So the bolt face is flat which makes things easier ....................... a bit. The sliding lug that covers the left hand bolt lug in the photos would need to be altered for the larger head of the case as it's this that keeps the case central and in place for the extractor. This one is for the rimmed 6.5x53R whose head is 0.530" or there abouts. The Schoenauer that I don't have a photo to hand for is smaller here of course.

    Now to barrels an unthreaded, i.e plain shank chambered blank is a grey area as mentioned. Yes it has a chamber and rifles bore but with no means to attach to an action in theory is not a pressure bearing part. Some such as Surrey used to take this view butt hat was years back and things may have changed since then.

    If your barrel supplier will only sell to an RFD that complicates matters as I found out when re-chambering and fitting the 7x64 barrel as a 280 AI to my BSA Monarch receiver. It meant lots of running about as I could only have the barrel in my possession to machine it once that was finished and overnight it had to go back to the dealer. Once fitted and chambered to depth the 270 Rifle now became a .280 and so a different firearm which needed to be entered onto my certificate as a .280.

    The dealer could do this but as the barrel was on his books as a 7x64 barrel that was unproved selling it to me meant it needed proofing so this was done to keep everything within the law..

    Now as the rifle was for myself and I did not intend to be doing this sort of thing often I chose to mount the barrel in an independant 4 jaw chuck and clock the 7x64 chamber up:-

    Not only for being concentric but parallel so the chamber is straight. The bolt head recess needed deepening and opening up slightly and the tenon lengthening to match that on the take off barrel. I did not get, buy or borrow any fixtures such as action wrench or barrel vice to do this as they are not likely to be used again. So to remove the ols barrel the 270 majestic was held by the barrel and run slowly and a sharp parting tool ran in slowly about 0.015" from the receiver face and the cut made to thread root depth thus relieving the pressure so the action could be spun off by hand easily. This also scraps the barrel. Not enough to satisfy the law though so i cut the chamber open like a cut away right along into the lead/throat of the barrel. No way it could be repaired to used again like that and I wanted to look at the erosion of the throat.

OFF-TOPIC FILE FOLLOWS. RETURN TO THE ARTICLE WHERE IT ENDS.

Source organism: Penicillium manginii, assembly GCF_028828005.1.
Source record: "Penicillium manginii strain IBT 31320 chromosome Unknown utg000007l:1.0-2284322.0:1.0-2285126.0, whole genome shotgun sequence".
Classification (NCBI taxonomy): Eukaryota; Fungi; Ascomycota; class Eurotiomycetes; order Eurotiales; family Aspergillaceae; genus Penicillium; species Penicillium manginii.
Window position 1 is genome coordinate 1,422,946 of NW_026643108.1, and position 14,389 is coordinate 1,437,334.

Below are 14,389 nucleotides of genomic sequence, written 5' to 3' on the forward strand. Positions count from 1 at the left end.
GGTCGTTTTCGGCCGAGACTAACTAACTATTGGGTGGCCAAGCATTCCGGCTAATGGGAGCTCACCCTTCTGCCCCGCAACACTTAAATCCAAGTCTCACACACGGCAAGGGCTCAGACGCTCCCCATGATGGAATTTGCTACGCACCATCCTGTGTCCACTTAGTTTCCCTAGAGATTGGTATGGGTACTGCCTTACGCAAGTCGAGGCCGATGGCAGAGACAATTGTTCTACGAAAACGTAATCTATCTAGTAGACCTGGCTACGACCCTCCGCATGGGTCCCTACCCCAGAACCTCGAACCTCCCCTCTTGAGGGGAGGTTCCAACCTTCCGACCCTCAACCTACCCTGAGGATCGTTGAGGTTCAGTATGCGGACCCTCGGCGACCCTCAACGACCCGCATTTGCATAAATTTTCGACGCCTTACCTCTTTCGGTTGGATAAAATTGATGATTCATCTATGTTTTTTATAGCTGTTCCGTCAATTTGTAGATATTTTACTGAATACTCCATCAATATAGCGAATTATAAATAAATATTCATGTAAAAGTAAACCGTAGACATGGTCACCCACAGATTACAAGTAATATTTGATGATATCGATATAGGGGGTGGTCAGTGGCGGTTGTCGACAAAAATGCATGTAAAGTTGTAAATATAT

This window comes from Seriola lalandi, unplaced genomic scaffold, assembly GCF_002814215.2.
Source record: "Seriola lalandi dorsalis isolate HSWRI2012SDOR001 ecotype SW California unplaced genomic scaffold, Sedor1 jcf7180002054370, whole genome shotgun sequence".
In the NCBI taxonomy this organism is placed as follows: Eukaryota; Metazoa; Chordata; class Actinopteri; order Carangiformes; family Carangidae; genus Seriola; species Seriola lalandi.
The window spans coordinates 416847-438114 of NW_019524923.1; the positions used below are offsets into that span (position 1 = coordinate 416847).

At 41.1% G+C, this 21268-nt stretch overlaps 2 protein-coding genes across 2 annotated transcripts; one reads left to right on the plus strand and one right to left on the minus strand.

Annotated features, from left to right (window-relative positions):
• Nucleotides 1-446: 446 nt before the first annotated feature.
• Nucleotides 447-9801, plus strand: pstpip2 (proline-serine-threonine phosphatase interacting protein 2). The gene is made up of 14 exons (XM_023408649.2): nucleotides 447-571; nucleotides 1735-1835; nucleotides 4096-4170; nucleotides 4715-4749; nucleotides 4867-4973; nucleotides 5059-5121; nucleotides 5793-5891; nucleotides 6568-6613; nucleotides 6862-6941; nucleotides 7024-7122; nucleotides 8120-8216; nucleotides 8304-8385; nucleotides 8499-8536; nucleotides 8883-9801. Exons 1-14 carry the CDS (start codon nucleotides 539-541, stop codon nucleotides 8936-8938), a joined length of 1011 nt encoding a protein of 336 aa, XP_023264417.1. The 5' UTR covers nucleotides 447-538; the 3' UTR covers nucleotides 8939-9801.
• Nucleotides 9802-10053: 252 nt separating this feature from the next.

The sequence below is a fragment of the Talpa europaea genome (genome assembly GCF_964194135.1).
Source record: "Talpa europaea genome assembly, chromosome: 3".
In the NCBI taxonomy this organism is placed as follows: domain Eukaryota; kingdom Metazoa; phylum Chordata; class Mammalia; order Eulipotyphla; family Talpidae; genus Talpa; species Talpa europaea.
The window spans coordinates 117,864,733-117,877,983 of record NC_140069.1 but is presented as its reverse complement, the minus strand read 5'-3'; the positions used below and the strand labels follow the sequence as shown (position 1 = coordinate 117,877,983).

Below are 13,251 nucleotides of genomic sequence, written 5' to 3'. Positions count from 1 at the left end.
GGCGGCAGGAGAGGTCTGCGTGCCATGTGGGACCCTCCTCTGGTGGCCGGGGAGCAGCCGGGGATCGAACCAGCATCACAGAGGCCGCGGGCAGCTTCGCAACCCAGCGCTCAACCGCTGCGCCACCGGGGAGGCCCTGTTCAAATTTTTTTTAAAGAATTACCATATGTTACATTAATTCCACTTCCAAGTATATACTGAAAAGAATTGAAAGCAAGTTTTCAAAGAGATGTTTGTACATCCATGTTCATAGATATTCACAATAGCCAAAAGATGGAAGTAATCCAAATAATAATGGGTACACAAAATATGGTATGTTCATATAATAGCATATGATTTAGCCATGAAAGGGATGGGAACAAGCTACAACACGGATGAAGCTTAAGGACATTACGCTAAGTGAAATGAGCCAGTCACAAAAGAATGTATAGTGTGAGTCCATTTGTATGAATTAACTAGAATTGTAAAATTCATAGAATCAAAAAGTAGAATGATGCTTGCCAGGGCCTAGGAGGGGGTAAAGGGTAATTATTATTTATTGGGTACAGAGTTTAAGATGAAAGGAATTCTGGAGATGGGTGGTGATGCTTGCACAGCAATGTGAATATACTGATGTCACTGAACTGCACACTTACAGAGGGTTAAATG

You can see the glazed card used to protect the barrels finish from the hard jaws. The barrel was held thus and the receiver spun on then using brass and lead strips a large wrench was used across the flat bottom of the action ring to tighten the receiver onto the barrel. Not the best way but for a one off for my own build it worked and did not cost a fortune to do. Buying the reamer and gauges cost enough as it was. barrels do not actually need to be tightened up to a point where they stretch th threads. certainly not like those of the old P-14 rifle out o the Eddystone works where the barrels are to tight that often breaking them lose to remove a barrel can crack the receiver ring. Those on the screw in method of take down rifles are done up hand tight and have been proved safe.

    I believe that Lewis Potter may have a 6.5x54MS reamer or access to one at least as it was he who fitted the new Steyr made barrel in 6.5x54MS to my Model 1903. Sadly 6.5x54MS is not off ticket and neither is 6.5x53R . Lincs put my 270 BSA onto a temp permit and opened up the slot on a one for one to .280 Rifle. It took a lot of explaining and a long meeting at Nettleham with the licensing manager to arrange and get the go ahead. After all it's not an everyday thing that happens.

    When i get a bit of time later I will look up the Mannlicher barrel tenon thread as I might have it listed somewhere. It was in my NRA Gunsmithign Guide book butt hat is still in custody .

  10. #10
    I don't know anything about Mannlichers. I am going the Mauser route to make myself a simple hunting rig.
    I chose a 1909 argentino which cost around 200 Euro and ordered a new 308 Lothar Walther barrel which is
    pre-chambered for mauser at 190,- Euro. A friend is putting it together for me in Germany and getting
    the lot blued which is way cheaper than any polymer coating. Trigger will be tuned to 800 grams.
    I'll make myself an ultra light ambidextrous carbon stock for her. I am now looking for a very light simple scope.
    Overall this rig is going to cost me way under 1000 Euro but will have the best of bits on it.